Truyền kỳ, which is a genre of fantasy short stories, was formed and developed in the historic period of medieval literature of Vietnam in the sixteenth and seventeenth centuries. Despite being derived from a similar Chinese genre, the truyền kỳ of Vietnam was the work of the endogenous development of the national fantasy short story, which was closely associated with folk literature and historical prose. However, at the time of its inception, as well as at the glorious top of this genre, truyền kỳ had never been accepted as an official genre. It was rather a metaphor for unorthodox discourse in formal Confucian society. The reason is that truyền kỳ founded the first elements of folk narrative genres that were considered inferior and which Confucius advised Confucians to reject. Therefore, truyền kỳ deeply influenced Confucian doctrines, yet in this genre by itself, the deficiencies of Confucian philosophy related to the metaphysical world were exposed in competition with other non Confucian religions that had emerged, such as Buddhism, Taoism, and especially folklore. By analyzing ghost stories that represent the most typical case or expression of the complex relationship between Confucianism and folklore in the Vietnamese truyền kỳ genre, this article concludes that all the ontological crises of Confucianists that manifested in truyền kỳ derived from this tradition of folklore which created a minor discourse of a Confucian literatus who wrote on the periphery of official Confucianism.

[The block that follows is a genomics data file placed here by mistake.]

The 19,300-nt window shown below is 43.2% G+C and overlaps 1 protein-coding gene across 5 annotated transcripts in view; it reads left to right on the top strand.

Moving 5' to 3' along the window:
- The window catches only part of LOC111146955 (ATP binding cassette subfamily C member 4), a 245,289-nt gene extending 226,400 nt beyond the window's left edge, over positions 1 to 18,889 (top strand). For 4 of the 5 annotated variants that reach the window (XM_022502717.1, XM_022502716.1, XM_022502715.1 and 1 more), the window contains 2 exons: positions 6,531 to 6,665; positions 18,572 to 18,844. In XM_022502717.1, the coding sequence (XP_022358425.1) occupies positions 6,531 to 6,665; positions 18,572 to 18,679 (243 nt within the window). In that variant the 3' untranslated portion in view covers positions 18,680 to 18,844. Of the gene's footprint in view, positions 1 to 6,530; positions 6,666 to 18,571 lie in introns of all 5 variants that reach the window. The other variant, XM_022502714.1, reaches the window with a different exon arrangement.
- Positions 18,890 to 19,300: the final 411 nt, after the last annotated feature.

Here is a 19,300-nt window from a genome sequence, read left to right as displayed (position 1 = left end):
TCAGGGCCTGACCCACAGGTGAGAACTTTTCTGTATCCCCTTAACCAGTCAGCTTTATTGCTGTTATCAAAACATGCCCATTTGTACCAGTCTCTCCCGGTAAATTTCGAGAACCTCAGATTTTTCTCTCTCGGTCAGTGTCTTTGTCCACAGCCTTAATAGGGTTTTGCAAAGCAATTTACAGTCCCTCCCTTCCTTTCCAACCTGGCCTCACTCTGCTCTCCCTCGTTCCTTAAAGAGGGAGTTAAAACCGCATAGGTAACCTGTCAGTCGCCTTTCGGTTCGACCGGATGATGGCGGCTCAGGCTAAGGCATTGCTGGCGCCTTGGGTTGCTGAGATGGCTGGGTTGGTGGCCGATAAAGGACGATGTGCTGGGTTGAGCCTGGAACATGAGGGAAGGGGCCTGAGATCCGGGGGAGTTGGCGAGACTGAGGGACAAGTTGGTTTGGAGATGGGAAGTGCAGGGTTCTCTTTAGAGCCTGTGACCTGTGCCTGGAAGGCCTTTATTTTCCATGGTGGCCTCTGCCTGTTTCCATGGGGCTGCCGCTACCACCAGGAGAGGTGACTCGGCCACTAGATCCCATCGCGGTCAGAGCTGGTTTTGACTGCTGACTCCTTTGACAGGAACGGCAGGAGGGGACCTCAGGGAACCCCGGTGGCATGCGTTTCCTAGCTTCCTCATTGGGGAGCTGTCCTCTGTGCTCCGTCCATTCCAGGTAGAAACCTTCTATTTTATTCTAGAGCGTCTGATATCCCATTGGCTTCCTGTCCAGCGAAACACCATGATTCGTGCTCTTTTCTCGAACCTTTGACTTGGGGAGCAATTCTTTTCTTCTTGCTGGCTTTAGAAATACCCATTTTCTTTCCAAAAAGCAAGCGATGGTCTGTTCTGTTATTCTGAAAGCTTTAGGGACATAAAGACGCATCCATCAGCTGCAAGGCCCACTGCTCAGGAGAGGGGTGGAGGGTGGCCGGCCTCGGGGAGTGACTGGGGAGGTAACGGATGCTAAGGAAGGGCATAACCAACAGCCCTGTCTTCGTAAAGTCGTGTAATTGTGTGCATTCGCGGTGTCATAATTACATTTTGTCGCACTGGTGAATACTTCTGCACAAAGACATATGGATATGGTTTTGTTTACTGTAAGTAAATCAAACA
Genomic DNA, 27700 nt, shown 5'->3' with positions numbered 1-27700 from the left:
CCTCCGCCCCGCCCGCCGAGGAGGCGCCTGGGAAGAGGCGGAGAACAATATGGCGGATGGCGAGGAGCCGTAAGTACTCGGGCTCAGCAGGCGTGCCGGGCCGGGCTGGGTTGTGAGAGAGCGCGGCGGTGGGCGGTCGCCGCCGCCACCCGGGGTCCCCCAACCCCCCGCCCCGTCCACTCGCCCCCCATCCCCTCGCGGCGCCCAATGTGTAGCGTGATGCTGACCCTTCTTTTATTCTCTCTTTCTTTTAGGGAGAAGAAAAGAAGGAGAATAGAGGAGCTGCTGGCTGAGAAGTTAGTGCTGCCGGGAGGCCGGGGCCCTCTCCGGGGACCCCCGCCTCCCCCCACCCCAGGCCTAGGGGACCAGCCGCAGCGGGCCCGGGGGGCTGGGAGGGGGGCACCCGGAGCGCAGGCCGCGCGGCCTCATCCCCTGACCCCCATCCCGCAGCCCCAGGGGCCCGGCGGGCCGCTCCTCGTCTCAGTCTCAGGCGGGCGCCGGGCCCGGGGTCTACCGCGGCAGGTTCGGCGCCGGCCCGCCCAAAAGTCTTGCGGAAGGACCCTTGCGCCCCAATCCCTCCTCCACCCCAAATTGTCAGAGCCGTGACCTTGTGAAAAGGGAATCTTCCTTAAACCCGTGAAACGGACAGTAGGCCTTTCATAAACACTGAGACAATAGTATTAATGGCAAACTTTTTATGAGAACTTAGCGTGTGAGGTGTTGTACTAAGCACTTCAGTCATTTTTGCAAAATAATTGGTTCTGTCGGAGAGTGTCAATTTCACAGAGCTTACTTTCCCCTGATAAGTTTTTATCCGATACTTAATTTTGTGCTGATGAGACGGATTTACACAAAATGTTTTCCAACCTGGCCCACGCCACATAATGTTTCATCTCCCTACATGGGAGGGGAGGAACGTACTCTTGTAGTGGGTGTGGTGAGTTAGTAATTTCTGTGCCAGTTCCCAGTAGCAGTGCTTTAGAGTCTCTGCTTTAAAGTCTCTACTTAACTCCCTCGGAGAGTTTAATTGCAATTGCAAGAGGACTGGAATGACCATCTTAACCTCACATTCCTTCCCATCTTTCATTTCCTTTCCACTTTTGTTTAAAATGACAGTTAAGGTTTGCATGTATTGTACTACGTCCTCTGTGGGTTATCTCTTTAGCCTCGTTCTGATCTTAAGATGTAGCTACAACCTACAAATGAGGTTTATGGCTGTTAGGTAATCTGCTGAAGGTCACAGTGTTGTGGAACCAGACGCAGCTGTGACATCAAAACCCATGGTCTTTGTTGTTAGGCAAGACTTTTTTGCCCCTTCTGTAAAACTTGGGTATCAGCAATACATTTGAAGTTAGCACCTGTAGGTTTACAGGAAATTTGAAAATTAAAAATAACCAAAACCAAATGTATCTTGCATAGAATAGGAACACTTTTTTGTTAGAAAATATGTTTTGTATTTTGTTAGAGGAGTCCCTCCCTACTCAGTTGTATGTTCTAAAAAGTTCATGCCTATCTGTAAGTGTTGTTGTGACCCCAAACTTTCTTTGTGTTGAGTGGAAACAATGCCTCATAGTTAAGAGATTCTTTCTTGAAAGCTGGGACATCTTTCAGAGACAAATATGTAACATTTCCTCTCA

Ngan, Nguyen Thi Kim.
"Confucianism and Folklore in Vietnamese Fantasy Short Stories: The Case of Ghost Stories ."
CLCWeb: Comparative Literature and Culture
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